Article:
Periods: Early Medieval

Here you will find a general overview of the Old English Period. Other Old English pages cover Major Authors and style and prosody.

Reference Works:

Lapidge, Michael et al. The Blackwell Encyclopedia of Anglo-Saxon England. (Brief articles on everything relevant.)

Greenfield, Stanley and Daniel Calder. A New Critical History of Old English Literature.

Godden, Malcolm and Michael Lapidge. Cambridge Companion to Old English Literature.


Web Sites:

Library Reference Guide

Old English library (Labyrinth)
Oxford University Old English coursepack
Select Bibliography of OE Studies (Carol Biggam)
Old English Newsletter
Anglo-Saxon Aloud (all OE poetry read aloud in OE!)
Battle of Maldon (British Government site)
Dream of the Rood (ed. Mary Rambaran-Olm)



Literature Online (UMass only)
Poems in Old English


Old English (c. 450 – c.1066)

The early Middle Ages in England are dominated by the Anglo-Saxon tribes. The Anglo-Saxons conquered south-eastern Britain around the year 450, and expanded their domains over the next 600 years. England did not exist as such: Anglo-Saxon England was a heptarchy, a land of seven kingdoms. In the ninth century, England was divided between Anglo-Saxons and Anglo-Danes, and in parts of England, Old Norse was spoken. By the early eleventh century, England had become part of the Danish crown. Anglo-Saxon, Anglo-Danish, and Danish dominance lasted until the Norman invasion of 1066. The period is known both as the Anglo-Saxon period and the Old English period.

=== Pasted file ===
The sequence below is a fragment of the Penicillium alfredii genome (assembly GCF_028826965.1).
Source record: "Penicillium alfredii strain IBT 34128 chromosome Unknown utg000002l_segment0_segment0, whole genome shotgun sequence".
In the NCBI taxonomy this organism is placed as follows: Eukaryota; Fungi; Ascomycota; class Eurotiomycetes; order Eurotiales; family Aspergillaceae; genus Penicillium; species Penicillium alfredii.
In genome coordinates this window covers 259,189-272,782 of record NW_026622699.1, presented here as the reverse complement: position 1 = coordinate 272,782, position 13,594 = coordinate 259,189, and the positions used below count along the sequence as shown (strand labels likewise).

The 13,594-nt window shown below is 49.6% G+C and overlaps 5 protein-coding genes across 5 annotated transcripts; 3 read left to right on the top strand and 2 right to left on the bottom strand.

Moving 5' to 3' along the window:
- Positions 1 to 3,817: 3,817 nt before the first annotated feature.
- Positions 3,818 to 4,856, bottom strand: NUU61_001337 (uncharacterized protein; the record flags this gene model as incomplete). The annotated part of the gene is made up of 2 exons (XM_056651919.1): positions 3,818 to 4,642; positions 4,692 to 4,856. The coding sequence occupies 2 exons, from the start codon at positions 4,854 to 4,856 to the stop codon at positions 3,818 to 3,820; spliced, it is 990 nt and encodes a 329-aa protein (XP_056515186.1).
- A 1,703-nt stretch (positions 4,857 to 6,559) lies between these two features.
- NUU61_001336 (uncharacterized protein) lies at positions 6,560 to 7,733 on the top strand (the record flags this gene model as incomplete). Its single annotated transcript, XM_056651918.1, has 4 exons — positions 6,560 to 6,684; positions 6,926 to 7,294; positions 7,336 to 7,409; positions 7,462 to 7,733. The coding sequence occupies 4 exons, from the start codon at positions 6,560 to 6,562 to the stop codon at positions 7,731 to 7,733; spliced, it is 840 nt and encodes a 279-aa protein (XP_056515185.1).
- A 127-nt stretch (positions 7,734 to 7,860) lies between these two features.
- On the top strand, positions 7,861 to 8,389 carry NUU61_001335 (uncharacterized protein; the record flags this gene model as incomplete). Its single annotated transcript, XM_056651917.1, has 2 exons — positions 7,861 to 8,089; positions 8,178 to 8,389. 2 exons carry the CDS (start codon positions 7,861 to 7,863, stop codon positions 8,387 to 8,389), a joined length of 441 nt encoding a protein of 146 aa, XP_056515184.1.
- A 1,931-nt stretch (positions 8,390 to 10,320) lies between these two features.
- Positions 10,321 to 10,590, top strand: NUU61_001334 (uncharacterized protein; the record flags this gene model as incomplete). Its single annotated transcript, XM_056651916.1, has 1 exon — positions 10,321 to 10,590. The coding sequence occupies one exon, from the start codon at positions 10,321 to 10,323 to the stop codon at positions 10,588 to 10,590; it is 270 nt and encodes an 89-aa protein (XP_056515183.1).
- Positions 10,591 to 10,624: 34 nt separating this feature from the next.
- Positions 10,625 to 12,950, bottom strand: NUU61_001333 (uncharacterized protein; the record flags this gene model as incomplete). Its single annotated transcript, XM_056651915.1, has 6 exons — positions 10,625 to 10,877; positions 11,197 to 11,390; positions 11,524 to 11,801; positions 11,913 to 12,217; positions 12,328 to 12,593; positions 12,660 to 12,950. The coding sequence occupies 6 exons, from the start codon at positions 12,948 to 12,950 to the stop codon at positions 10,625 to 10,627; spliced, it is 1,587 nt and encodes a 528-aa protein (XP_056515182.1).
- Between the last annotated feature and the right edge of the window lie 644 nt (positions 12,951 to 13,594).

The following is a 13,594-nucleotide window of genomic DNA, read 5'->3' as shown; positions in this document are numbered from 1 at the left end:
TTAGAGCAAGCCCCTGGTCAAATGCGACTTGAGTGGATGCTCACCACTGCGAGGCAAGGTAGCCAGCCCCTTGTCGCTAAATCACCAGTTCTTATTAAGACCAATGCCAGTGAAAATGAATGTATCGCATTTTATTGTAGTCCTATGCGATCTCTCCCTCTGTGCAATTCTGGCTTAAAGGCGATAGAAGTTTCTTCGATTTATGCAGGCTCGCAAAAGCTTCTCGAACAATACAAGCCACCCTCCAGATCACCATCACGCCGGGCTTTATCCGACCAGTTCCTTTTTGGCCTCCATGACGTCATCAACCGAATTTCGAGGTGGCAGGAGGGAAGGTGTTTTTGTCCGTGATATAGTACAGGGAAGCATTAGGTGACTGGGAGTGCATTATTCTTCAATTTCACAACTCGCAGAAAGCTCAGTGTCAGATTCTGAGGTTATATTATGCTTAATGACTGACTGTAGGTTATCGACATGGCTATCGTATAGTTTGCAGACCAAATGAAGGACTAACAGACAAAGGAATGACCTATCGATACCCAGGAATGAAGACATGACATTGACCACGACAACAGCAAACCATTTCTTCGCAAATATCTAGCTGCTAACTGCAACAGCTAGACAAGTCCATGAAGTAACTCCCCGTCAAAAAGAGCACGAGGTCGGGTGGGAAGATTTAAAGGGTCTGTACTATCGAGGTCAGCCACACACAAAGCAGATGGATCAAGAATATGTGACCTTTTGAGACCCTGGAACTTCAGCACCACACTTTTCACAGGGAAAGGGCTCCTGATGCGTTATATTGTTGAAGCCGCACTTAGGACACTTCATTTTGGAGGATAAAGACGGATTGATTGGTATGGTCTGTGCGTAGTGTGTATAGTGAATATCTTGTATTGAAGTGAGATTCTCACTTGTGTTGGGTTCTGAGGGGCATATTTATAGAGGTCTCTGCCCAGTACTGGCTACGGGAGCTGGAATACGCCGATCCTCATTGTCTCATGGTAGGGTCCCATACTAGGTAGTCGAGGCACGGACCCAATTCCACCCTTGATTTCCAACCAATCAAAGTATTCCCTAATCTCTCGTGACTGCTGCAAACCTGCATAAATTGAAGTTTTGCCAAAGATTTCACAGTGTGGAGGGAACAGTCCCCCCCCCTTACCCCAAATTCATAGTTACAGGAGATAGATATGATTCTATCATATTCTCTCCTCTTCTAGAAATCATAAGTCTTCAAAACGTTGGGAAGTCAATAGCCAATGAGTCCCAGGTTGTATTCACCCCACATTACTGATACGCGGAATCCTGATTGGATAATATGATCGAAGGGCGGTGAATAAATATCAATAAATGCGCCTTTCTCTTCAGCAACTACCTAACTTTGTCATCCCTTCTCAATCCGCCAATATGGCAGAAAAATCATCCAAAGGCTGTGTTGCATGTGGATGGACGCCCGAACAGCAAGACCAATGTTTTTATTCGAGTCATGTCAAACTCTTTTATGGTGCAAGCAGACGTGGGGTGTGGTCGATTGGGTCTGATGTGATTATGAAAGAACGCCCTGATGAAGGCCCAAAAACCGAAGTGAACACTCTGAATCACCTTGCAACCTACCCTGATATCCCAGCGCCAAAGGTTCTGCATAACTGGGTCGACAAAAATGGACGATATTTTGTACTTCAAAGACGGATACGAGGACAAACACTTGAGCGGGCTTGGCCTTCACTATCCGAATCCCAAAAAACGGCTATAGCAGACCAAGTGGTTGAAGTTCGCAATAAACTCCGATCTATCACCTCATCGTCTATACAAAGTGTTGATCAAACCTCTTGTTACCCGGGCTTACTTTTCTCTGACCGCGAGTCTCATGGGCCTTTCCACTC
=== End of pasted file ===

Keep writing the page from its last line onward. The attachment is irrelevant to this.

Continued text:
Anglo-Saxon literary culture was multi-lingual. The inhabitants of Britain spoke Celtic, Saxon, Old English, and Latin, among other languages. Some of those languages, such as Cornish, died out. Almost all surviving texts were written by monks or nuns, and the majority of them are in Latin. Our concentration on Old English texts misrepresents the complex literary culture of the time.

There are almost 1000 surviving manuscripts from Anglo-Saxon England. Manuscript is a term that means "written by hand." Texts were copied out by hand onto vellum (animal skin) by scribes (literate men and women who were taught to reproduce books) and bound into codicies (singular, codex, Latin for "book"). Books were rare and precious things. They were sometimes covered in gold and jewels. (Search Google for medieval manuscripts.) Most were destroyed by time, fire, or war. Old English poetry—that is, poetry written in Old English—survives in four single books.

1) The Exeter Book is kept in Exeter Cathedral library in the south-west of England. It contains most of the shorter poems you will read (The Seafarer, The Wanderer, riddles, and so forth). 2) The Vercelli Book is kept in the cathedral library of Vercelli in northern Italy. It contains The Dream of the Rood as well as a number of sermons. 3) The Beowulf manuscript is kept in the British Library. It is also known by its shelf mark, BL Cotton Vitellius A xv. It contains Beowulf and Judith, as well as the life of a dog-headed saint and a guide to the magical and strange creatures of the world. Here it is in full. 4) The Junius manuscript, or Junius 11, is kept in the Bodleian Library at Oxford University. It is illustrated, and contains Old English versions of Genesis and Exodus, as well as other poems. Here it is.

Old English poems are beautifully wrought, and stunningly complex. They are also informed by a number of ancient traditions, namely Celtic, Germanic, and Latin. These traditions are bound up with one another, and cannot be unwound to produce "pure" threads of one or another ethnic culture. Understanding Old English poetry means in part understanding the myths, rituals, and habits of these ancient peoples.